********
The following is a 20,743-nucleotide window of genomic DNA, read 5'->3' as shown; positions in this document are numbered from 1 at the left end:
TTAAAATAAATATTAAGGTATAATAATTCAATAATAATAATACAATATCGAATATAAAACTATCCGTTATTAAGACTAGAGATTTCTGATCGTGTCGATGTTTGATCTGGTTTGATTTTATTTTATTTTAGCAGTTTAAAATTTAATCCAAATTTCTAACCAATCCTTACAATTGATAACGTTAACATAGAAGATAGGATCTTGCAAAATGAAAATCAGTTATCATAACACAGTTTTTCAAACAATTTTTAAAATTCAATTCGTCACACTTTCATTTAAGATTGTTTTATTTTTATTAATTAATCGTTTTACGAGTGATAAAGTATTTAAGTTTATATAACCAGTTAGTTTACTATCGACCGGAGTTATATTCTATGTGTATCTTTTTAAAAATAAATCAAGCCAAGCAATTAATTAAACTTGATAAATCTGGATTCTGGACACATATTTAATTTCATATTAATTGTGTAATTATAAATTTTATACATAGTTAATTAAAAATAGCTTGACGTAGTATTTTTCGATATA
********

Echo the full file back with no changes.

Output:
The following is a 20,743-nucleotide window of genomic DNA, read 5'->3' as shown; positions in this document are numbered from 1 at the left end:
TTAAAATAAATATTAAGGTATAATAATTCAATAATAATAATACAATATCGAATATAAAACTATCCGTTATTAAGACTAGAGATTTCTGATCGTGTCGATGTTTGATCTGGTTTGATTTTATTTTATTTTAGCAGTTTAAAATTTAATCCAAATTTCTAACCAATCCTTACAATTGATAACGTTAACATAGAAGATAGGATCTTGCAAAATGAAAATCAGTTATCATAACACAGTTTTTCAAACAATTTTTAAAATTCAATTCGTCACACTTTCATTTAAGATTGTTTTATTTTTATTAATTAATCGTTTTACGAGTGATAAAGTATTTAAGTTTATATAACCAGTTAGTTTACTATCGACCGGAGTTATATTCTATGTGTATCTTTTTAAAAATAAATCAAGCCAAGCAATTAATTAAACTTGATAAATCTGGATTCTGGACACATATTTAATTTCATATTAATTGTGTAATTATAAATTTTATACATAGTTAATTAAAAATAGCTTGACGTAGTATTTTTCGATATA